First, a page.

Louise Holton has been trapping community cats since the 1970s and having them neutered, vaccinated, and returned to their colony. In the process, she has received some serious cat bites over the years.
Holton, founder of Alley Cat Rescue, is always current on her tetanus vaccination. And by now, she’s a pro at treating bite wounds, cleaning them thoroughly with soap and water and applying antibiotic cream.
If in Doubt, See a Doctor
So what constitutes a “serious” cat bite? Vicki Thayer, DVM, DABVP (feline), owner of Purrfect Practice PC, in Lebanon, Oregon, says: “They can be dangerous and life-threatening in some situations. A cat’s canine teeth are long and thin, creating deep and narrow wounds. Bacteria from a cat’s mouth such as Pasteurella are delivered deep into a bite wound and these bacteria thrive with very low oxygen levels in the tissue, therefore multiplying and creating inflammation and infection.”
Deep wounds next to a bone or joint can create serious osteoarthritis. A cat’s premolar and molar teeth, made for cutting and crushing, can damage tissue, resulting in pain and infection.
“In any immunocompromised individual, these infections can even more serious leading to septicemia or infection spread through the blood stream to other organs,” Dr. Thayer says. “Diabetes is an increasing disease among people and diabetics can be immunocompromised and therefore prone to serious infections.”
For any cat bite, Thayer recommends, immediately flush the wound with warm water and clean with mild soap and water. To help relieve pain for a bite on the hand, soak it in warm water. The wound should remain uncovered if possible. Leaving it unbandaged makes it easier to soak the wound to clean it and relieve pain and reduces infection risk by exposing the wound to oxygen so bacteria don’t multiply.
The best advice is to see your doctor, especially if the bite is from a cat unknown to you with an unknown vaccine history or if your tetanus vaccination is overdue. Bites may require stitches or treatment with antibiotics. If you don’t get to the doctor right away, watch for any increased pain, redness, red streaks from the wound, swelling, and fever. Seek medical advice immediately if you notice those things.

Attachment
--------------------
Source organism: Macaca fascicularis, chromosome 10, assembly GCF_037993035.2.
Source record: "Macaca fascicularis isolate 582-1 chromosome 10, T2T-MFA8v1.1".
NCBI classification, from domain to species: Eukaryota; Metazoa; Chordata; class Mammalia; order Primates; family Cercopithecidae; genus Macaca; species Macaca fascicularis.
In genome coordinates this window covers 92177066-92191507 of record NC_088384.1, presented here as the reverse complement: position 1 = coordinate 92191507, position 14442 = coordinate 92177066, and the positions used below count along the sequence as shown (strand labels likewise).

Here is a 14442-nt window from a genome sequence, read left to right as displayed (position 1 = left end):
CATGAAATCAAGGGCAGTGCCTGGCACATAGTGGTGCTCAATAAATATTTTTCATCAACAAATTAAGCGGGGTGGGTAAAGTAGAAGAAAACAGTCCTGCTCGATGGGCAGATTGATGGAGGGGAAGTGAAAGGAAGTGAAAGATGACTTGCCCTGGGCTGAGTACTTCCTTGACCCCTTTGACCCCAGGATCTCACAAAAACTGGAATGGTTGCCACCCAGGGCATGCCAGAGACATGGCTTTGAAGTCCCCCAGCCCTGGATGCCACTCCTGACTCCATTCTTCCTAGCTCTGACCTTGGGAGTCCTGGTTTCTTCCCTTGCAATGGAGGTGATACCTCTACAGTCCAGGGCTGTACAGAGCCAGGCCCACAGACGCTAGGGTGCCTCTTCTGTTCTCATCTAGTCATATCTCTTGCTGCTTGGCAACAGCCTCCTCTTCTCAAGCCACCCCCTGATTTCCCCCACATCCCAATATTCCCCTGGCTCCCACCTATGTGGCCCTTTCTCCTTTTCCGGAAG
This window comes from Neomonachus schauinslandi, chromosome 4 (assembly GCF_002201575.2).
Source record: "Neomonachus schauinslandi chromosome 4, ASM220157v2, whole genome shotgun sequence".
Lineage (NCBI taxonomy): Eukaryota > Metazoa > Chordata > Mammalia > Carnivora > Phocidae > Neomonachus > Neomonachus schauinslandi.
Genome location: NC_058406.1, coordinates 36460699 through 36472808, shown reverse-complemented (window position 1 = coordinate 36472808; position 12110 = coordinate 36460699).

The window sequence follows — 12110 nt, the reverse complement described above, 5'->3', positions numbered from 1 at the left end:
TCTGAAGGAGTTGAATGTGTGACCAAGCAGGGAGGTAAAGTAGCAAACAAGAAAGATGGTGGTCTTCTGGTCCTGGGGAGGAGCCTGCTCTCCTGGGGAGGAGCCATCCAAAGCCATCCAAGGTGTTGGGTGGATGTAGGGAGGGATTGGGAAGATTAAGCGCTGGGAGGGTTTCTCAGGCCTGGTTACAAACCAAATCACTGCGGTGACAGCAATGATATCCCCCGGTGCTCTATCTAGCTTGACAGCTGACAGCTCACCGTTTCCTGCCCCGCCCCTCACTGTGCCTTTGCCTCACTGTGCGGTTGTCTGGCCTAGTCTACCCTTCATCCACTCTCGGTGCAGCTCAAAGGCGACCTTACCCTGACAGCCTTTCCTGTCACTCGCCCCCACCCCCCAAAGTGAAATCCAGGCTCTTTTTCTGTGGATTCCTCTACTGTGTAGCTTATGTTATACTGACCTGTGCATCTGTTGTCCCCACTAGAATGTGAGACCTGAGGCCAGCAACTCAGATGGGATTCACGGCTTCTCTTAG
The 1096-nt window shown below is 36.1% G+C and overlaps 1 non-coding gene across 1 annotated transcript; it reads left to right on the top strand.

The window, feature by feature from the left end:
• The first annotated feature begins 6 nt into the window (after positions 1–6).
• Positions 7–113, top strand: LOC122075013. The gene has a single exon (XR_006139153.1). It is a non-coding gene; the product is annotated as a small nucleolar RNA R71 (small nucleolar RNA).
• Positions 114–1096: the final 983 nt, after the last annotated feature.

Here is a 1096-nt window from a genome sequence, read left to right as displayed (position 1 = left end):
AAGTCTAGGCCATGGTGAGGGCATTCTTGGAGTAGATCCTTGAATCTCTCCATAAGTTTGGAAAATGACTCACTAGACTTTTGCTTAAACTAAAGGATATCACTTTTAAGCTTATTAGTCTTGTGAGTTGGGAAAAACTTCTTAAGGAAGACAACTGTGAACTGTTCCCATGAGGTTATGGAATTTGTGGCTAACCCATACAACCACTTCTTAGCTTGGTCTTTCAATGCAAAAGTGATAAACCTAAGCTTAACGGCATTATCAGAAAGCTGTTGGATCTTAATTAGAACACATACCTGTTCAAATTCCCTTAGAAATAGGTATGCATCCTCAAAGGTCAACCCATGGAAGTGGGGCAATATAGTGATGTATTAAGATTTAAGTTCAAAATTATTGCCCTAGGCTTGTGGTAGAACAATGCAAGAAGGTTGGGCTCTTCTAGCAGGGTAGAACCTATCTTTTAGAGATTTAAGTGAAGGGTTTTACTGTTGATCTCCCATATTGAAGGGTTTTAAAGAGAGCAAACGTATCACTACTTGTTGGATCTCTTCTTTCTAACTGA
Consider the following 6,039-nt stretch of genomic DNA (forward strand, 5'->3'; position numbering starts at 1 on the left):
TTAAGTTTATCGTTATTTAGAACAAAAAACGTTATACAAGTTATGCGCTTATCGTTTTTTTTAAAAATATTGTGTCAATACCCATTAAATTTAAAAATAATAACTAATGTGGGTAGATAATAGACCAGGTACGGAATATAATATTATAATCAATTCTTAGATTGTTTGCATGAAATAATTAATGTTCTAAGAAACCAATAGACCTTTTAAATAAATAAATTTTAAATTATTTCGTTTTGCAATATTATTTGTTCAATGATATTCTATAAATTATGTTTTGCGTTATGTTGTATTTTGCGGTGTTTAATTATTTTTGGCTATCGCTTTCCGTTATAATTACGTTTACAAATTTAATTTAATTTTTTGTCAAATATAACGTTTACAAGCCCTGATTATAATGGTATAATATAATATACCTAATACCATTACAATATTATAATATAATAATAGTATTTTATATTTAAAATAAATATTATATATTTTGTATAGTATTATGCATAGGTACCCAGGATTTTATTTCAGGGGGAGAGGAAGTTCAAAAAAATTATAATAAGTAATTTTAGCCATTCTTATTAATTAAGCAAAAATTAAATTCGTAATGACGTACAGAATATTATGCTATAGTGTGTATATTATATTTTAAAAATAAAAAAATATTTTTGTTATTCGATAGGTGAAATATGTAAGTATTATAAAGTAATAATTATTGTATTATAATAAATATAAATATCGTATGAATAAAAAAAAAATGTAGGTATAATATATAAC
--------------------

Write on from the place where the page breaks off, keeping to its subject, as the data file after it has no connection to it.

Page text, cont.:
Why Cats Bite
Whether it’s a community cat or your own beloved feline, receiving a hard bite (some call it the kill bite) is a traumatic event. There are a number of reasons why cats bite. Knowing the signs can be bite-saving for you.
With community cats, it’s easy to understand that they are frightened and will bite when cornered. Is there a way to make a cat more comfortable in new surroundings?
“One of the best things to do is to leave the cat alone to adjust,” says Lisa Radosta, DVM, DACVB, who practices in West Palm Beach, Florida. “So often, we believe that if we are kind and we show the cat that we are kind, they will come around more quickly. We certainly want to show the new kitty that we are kind, but also give the kitty some space.”
Dr. Radosta, a board-certified veterinary behaviorist, says the most common reasons cats bite, outside of play, are fear, anxiety, and stress. Cats don’t have many ways to communicate with us that we understand. The biting cat might have tried with other body language cues such as a swishing tail or ears laid back to warn us against approaching. When we ignore those signals, cats bite. Cats may also bite in response to pain and discomfort.
“Cat pain and discomfort can easily go unnoticed as cats are not forthcoming and veterinarians aren’t great at assessing pain in cats,” Radosta says.
Many times, you may not know a cat is about to bite. “Each cat has his own ways of communicating, but the common signs are ears back, tail thumping, pupils dilated, and averting the gaze by turning the head slightly,” Radosta says
So, is there a way to ever really know if a cat is going in for the kill bite? “Mostly this comes from getting to know your cat and reading his body language,” Radosta says. “Then, when you can read your cat, make sure that you respect his boundaries. Most bites can be avoided.”
This article was reviewed/edited by board-certified veterinary behaviorist Dr. Kenneth Martin and/or veterinary technician specialist in behavior Debbie Martin, LVT.
Sandra Toney has been writing about cats for over 25 years and is an award-winning member of Cat Writers Association and Dog Writers Association of America. She has written for many print and online magazines about cat health and behavior as well as authoring eight books. She lives in northern Indiana with her cat, Angel.
Published April 26, 2021